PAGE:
Australian clinics are using a loophole to charge up to $60,000 for unproven stem cell therapies

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Desperate Australians with chronic diseases are paying up to $60,000 to rogue therapists for experimental and potentially risky stem cell treatments which have have no guarantee of working.

The use of stem cells has created a new field, regenerative medicine, but the hype and promise of cures or the growing of new organs or the replacement of ageing cells has created a thriving underground market, both here an in other countries, for unproven treatments.

Up to 60 Australian clinics are offering these stem cell therapies to treat everything from cancer to autism and Alzheimer’s disease, according to the Australian Academy of Science which says there are regulatory loopholes allowing this to happen.

“One downside of the excitement around stem cells is that public expectations can be falsely raised,” says Professor Richard Harvey, co-chair of a report investigating the potential of stem cell therapy in Australia.

“Without more clinical trials to test new treatments in Australia, patients may be tempted to seek out unproven therapies, at home or overseas.”

Could make people sicker

Theses treatments can cost between $10,000 and $60,000, may not work and may even make people even more ill. Some patients have had tumours grow after stem cell treatment.

Science is moving towards the point where it will be possible to take cells from one part of a the body and turn them into any other type of cell to repair tissue damaged by diseases such as Alzheimer’s disease, multiple sclerosis and cardiovascular disease.

The best known example of a proven stem cell therapy is blood stem cell transplantation to treat some blood cancers. Cultured skin grafts are also used for the treatment of burns and for wound repair.

And this use of stem cells is becoming big business, with more than 700 companies globally trying to commercialise regenerative medicine.

In Australia, ASX-listed companies such as Mesoblast have made strong advances in finding ways to treat arthritis, inflammatory ailments, cardiovascular disease and back pain.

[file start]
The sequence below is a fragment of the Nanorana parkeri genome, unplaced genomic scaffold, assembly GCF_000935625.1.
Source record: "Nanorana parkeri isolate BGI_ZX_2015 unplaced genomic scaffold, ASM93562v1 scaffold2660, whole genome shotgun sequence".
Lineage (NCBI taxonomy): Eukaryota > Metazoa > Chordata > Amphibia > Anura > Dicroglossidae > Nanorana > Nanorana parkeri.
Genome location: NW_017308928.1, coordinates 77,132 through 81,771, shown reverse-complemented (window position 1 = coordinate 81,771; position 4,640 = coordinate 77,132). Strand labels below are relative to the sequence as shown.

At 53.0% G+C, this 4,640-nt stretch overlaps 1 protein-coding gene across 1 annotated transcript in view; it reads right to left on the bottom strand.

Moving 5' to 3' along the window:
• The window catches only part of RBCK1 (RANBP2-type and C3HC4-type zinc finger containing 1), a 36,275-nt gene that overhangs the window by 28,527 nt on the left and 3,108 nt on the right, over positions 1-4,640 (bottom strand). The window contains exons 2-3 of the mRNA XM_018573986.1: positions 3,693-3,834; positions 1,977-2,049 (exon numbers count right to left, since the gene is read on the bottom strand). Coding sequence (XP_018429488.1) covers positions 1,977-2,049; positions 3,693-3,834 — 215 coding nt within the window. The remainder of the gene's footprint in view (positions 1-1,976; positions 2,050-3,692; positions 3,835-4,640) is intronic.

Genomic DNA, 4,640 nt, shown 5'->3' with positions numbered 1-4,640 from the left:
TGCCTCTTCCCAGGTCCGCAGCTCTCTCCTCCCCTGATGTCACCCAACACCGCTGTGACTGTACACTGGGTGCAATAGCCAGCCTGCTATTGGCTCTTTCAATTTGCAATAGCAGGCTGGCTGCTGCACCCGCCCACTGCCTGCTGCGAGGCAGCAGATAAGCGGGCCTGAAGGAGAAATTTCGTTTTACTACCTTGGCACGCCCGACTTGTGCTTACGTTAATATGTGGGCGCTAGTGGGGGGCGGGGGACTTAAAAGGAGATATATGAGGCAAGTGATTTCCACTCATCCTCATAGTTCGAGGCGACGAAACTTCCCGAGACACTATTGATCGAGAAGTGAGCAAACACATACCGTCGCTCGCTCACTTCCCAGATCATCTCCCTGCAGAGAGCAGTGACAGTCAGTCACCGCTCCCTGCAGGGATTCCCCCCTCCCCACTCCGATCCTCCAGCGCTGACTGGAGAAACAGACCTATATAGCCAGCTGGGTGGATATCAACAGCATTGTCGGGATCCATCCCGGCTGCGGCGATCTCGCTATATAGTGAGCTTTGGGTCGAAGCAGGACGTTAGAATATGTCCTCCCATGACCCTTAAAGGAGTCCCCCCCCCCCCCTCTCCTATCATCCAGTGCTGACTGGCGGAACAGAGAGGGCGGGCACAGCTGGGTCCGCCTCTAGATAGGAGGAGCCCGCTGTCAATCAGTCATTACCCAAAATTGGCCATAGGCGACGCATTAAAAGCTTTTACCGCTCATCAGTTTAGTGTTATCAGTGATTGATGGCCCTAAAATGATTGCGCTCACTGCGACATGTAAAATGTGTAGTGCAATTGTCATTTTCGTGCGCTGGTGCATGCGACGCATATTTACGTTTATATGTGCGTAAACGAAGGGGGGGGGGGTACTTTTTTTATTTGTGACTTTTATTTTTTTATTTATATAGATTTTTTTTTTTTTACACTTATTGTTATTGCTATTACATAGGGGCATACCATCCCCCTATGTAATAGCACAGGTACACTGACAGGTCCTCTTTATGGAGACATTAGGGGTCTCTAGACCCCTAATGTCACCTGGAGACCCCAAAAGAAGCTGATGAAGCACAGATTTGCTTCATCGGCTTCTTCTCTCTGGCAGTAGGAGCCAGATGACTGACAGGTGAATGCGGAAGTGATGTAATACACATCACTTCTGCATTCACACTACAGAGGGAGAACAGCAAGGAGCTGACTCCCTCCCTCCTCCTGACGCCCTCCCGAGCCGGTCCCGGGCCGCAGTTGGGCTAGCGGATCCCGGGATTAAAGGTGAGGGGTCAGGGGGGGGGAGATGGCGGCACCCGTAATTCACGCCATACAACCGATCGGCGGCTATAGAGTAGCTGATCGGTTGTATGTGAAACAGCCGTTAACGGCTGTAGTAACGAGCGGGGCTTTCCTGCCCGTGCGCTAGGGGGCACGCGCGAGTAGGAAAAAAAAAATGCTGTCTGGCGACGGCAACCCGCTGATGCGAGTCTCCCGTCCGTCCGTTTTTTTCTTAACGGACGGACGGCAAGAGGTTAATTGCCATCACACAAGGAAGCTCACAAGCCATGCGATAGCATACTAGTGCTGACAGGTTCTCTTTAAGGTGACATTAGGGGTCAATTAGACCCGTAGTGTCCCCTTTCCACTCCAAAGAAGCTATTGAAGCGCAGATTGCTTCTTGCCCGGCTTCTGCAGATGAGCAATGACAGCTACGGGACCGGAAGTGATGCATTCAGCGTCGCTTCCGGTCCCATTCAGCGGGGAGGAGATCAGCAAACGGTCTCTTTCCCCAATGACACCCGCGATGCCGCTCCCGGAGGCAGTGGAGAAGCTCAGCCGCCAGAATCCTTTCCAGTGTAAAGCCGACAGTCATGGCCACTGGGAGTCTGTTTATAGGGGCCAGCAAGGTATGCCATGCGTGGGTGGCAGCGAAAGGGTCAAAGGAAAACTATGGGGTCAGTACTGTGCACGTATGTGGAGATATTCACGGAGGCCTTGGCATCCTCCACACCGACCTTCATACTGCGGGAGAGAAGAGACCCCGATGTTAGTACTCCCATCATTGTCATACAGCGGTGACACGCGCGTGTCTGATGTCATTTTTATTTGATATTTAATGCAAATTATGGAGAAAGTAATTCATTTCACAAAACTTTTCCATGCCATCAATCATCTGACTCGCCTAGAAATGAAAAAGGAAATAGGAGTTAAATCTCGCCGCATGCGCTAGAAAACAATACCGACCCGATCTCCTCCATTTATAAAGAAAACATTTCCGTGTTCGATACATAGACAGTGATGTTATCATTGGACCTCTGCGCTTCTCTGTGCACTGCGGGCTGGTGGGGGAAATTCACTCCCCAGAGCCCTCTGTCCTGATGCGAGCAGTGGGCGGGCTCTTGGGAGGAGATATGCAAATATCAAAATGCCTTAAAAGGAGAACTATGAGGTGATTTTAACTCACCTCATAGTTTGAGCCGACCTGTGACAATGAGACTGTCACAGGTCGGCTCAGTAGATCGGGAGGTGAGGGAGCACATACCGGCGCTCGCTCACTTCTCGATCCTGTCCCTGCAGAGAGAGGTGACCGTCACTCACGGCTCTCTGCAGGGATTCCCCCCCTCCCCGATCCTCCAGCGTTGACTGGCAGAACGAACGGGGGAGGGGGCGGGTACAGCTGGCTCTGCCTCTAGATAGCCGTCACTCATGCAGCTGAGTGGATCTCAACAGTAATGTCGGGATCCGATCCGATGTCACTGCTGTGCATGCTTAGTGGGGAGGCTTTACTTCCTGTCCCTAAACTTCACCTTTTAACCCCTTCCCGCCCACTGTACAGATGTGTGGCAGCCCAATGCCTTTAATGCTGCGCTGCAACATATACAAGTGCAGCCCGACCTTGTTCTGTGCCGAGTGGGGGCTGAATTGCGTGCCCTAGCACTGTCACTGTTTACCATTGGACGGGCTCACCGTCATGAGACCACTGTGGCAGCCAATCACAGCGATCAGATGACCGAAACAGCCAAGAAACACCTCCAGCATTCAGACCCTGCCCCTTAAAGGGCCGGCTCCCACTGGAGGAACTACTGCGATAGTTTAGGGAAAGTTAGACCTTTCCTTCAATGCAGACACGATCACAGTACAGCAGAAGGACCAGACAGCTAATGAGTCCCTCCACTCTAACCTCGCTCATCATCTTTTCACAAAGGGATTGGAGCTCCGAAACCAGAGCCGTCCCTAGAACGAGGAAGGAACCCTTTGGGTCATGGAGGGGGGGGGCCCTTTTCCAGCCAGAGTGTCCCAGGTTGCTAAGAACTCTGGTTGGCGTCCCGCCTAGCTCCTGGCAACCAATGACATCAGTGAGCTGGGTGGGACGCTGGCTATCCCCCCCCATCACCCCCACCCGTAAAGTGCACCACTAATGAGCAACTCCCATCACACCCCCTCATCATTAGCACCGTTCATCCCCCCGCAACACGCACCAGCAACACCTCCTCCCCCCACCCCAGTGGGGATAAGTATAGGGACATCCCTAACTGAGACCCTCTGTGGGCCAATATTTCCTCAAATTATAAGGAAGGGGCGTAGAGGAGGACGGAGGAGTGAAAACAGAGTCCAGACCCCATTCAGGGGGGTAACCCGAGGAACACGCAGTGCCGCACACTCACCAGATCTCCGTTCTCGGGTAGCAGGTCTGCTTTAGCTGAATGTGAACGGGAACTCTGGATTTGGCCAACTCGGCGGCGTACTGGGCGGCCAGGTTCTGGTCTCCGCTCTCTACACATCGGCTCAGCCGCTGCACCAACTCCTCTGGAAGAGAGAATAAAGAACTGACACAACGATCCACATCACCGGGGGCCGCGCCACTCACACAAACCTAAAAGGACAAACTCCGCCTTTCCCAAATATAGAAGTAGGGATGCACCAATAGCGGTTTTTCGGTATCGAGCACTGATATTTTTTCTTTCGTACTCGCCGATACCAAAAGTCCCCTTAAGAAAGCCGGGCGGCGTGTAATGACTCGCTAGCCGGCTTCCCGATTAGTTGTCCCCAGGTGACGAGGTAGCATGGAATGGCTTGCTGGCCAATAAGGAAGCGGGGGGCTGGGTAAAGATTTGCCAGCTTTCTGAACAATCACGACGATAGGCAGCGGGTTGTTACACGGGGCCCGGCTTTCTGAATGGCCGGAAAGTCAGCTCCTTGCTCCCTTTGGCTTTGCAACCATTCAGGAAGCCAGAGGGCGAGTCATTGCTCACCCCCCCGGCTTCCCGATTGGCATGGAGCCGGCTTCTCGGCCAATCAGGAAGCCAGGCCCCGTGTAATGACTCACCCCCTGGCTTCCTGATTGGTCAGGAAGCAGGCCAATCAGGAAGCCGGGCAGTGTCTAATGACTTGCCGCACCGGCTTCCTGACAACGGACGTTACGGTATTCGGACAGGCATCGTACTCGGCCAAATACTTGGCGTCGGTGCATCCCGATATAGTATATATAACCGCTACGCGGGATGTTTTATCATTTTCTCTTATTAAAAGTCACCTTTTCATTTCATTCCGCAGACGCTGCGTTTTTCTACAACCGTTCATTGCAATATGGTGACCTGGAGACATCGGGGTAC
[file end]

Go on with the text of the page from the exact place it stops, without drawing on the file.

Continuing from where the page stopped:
While mainstream players such as Mesbloast go the route of clinical trials and approvals from authorities, some clinicians are servicing desperate people looking for cures.

Private medical practices

According to the report, The Stem Cell Revolution: Lessons and Imperatives for Australia, an increasing number of private medical practices and clinicians in Australia are marketing stem cell-based interventions for a range of chronic diseases.

“For the most part, these interventions are offered as ‘innovative’ or ‘experimental’ therapies to patients suffering from chronic and debilitating illnesses, many of whom are vulnerable and are not getting what they want from conventional medical therapy,” the report says.

“Strikingly, these commercially offered interventions typically provide limited or no relevant peer-reviewed scientific evidence to support commercial application of the intervention.”

The report presents a roadmap for how Australia can safely take stem cell research from the laboratory bench to the hospital bed and “better regulate rogue stem cell therapists offering unproven and possibly risky therapies for commercial gain”.

Making organs in a dish

The key recommendations include clinical trials as the main route to prove the effectiveness of possible new treatments, a national centre to help accelerate the translation of clinical discoveries and stem cell banks with relevant clinical and genomics data to help research.

“We can make organs in a dish and correct disease-causing genetic defects in a patient’s own cells: it’s an exciting time for stem cell researchers and new breakthroughs are making headlines almost daily,” says Professor Richard Harvey.

“We must continue to strategically support this vital area, and see it as priority area of research for Australia if we are to reap the benefits for humanity, save on our healthcare bill, and continue to be a world leader.”

The report is based on a think tank convened by the Australian Academy of Science last year with support from the Theo Murphy (Australia) Fund.

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